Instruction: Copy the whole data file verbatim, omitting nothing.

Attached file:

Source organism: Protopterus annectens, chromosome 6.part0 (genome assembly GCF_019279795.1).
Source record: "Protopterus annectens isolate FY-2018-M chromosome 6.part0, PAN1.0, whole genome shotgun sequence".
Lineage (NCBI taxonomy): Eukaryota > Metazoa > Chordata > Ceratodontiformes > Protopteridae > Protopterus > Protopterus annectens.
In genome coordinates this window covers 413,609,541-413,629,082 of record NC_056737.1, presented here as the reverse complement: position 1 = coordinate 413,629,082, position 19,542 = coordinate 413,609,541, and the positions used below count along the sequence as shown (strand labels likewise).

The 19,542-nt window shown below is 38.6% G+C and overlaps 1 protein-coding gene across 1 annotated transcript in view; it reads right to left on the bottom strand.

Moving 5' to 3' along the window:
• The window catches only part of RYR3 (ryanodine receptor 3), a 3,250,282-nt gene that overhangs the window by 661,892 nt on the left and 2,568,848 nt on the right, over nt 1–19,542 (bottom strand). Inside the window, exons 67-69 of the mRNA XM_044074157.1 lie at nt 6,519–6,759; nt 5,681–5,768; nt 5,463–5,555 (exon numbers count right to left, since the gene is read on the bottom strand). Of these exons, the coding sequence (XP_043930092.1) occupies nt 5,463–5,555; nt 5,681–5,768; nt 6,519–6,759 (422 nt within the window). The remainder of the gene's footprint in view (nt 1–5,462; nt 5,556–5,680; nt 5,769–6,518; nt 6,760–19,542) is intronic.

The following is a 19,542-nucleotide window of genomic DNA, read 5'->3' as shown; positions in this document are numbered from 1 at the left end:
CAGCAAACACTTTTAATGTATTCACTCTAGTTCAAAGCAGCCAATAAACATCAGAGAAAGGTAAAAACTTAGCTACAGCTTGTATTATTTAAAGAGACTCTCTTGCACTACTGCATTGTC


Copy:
Source organism: Protopterus annectens, chromosome 6.part0 (genome assembly GCF_019279795.1).
Source record: "Protopterus annectens isolate FY-2018-M chromosome 6.part0, PAN1.0, whole genome shotgun sequence".
Lineage (NCBI taxonomy): Eukaryota > Metazoa > Chordata > Ceratodontiformes > Protopteridae > Protopterus > Protopterus annectens.
In genome coordinates this window covers 413,609,541-413,629,082 of record NC_056737.1, presented here as the reverse complement: position 1 = coordinate 413,629,082, position 19,542 = coordinate 413,609,541, and the positions used below count along the sequence as shown (strand labels likewise).

The 19,542-nt window shown below is 38.6% G+C and overlaps 1 protein-coding gene across 1 annotated transcript in view; it reads right to left on the bottom strand.

Moving 5' to 3' along the window:
• The window catches only part of RYR3 (ryanodine receptor 3), a 3,250,282-nt gene that overhangs the window by 661,892 nt on the left and 2,568,848 nt on the right, over nt 1–19,542 (bottom strand). Inside the window, exons 67-69 of the mRNA XM_044074157.1 lie at nt 6,519–6,759; nt 5,681–5,768; nt 5,463–5,555 (exon numbers count right to left, since the gene is read on the bottom strand). Of these exons, the coding sequence (XP_043930092.1) occupies nt 5,463–5,555; nt 5,681–5,768; nt 6,519–6,759 (422 nt within the window). The remainder of the gene's footprint in view (nt 1–5,462; nt 5,556–5,680; nt 5,769–6,518; nt 6,760–19,542) is intronic.

The following is a 19,542-nucleotide window of genomic DNA, read 5'->3' as shown; positions in this document are numbered from 1 at the left end:
CAGCAAACACTTTTAATGTATTCACTCTAGTTCAAAGCAGCCAATAAACATCAGAGAAAGGTAAAAACTTAGCTACAGCTTGTATTATTTAAAGAGACTCTCTTGCACTACTGCATTGTC